The nation is turning to Iowa today (Jan. 21) for the first important indication of who is likely to occupy the White House in 1981. President Carter seems well ahead of Sen. Edward M. Kennedy among Iowa Democrats.
But the caucusing is a political exercise where only a small segment of the party members participate. Senator Kennedy's strong organization appears to be making the race a close one -- certainly unpredictable.
On the GOP side, former California Gov. Ronald Reagan still seems to be the popular choice of Iowa Republicans, but not by the wide margin he once enjoyed.
A particularly strong organizational effort by former UN ambassador George Bush may take him past Mr. Reagan in the GOP caucusing.
Sen. Howard H. Baker Jr. (R) of Tennessee seems to be moving up fast, too.
Another Republican, former Texas gov. John Connally, has been floundering, although his final 40-hour campaign blitz might be helping him stage a comeback.
The negatives seem to dominate both contests:
* The drag on the Kennedy Campaign is the Chappaquiddick issue, revived once more by several recent news stories alleging inconsistencies in the senator's explanations of the incident.
Among members of the United Automobile Workers, whose leaders are committed to the Massachusetts senator, there is evidence of a sizable falloff of support from those who simply think the lesson of Chappaquiddick is that Mr. Kennedy does not deserve the presidency.
This same falloff because of Chappaquiddick is also being seen among Roman Catholics in Iowa, a particularly sizable group among Democratic voters there.
What will these Democrats do? From what they are telling reporters it seems that they either will not participate in the caucus or, if they do,will declare themselves as uncommitted -- with President Carter gaining in either eventuality.
* The drag on the President is his decision to cut off grain to the Soviet Union. Although a poll has shown that the majority of Iowans have expressed support for the move, there still are indications that many farmers are disgruntled.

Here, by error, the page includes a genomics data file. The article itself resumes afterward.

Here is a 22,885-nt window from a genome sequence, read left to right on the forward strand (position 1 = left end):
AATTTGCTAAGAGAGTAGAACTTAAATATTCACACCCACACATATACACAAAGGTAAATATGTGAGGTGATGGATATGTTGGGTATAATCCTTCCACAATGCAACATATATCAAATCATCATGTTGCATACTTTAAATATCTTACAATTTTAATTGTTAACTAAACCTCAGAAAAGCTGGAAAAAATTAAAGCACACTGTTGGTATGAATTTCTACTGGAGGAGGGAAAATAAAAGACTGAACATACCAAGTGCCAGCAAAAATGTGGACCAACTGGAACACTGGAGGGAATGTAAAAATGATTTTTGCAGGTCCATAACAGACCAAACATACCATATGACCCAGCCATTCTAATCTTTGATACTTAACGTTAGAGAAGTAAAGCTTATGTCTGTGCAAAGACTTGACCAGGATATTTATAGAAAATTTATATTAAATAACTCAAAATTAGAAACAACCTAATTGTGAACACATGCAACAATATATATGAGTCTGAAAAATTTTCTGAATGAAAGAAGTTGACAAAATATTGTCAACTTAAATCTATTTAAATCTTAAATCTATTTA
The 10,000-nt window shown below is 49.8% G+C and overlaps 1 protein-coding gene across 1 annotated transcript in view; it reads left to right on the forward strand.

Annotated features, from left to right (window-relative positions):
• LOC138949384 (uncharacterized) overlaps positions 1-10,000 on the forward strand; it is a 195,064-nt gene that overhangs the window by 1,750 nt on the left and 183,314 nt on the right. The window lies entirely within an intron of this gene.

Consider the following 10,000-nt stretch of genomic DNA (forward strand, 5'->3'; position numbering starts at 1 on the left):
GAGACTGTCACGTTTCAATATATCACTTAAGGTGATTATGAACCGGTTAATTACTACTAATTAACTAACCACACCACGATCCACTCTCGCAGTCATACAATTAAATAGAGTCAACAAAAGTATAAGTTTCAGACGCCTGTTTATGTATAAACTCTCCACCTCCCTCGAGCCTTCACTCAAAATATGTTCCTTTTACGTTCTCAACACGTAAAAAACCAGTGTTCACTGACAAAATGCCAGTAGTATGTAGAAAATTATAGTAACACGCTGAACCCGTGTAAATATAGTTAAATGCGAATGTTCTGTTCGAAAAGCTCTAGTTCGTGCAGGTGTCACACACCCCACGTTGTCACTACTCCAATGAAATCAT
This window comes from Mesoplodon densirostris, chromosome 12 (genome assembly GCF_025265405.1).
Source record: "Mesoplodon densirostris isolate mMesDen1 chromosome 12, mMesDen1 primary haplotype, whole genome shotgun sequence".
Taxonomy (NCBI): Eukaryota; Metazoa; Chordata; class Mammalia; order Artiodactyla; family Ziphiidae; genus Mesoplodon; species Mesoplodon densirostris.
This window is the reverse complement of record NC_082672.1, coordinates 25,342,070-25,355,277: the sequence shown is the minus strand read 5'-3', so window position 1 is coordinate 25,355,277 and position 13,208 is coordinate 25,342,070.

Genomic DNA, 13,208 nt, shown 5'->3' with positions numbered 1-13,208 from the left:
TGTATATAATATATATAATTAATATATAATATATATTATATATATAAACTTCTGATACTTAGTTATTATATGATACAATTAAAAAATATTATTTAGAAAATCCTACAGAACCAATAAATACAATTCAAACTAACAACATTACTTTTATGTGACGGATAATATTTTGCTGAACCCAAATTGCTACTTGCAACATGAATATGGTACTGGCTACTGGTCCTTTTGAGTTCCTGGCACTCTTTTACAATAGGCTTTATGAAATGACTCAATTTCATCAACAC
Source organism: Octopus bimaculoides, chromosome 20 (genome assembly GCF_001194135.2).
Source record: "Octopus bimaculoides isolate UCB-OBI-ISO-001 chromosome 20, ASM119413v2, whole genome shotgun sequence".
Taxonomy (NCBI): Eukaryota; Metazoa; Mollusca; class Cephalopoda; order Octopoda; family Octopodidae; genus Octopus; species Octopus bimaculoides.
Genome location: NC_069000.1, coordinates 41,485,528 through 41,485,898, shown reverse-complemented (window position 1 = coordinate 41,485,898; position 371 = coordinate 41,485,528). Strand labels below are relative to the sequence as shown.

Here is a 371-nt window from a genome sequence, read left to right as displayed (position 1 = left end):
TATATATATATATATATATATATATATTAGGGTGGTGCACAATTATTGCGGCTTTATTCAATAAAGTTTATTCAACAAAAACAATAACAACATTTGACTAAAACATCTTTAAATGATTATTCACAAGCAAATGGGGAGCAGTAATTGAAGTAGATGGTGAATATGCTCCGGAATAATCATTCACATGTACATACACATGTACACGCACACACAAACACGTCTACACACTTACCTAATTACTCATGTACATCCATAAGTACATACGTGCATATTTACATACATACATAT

Senator Kennedy, together with most of the GOP candidates, has fed that disgruntlement by alleging that the embargo hurts Iowa farmers without doing much damage to the Soviets.
Also, the President's failure to debate in Iowa may well have lost him some important support.
* The chief negative in the Republican race belongs to Mr. Reagan because he did not partcipate in the early January debate in Des Moines. The other GOP candidates have underscored his absence.
But the Californian's chief problem appears to be his age. Some of his opponents are indirectly getting the message out that Mr. Reagan does not have the vigor and endurance that a presidential candidate must possess.
Mr. Connally is dogged by a big negative, too: his image of being a "wheeler dealer." This stems in part, it seems, from his shift from the Democratic to the Republican Party a few years ago.
Also, voters -- and certainly the reporters who question Mr. Connally -- have never let him forget that he once was indicted for involvement in the "milk fund scandal," even though he was acquitted.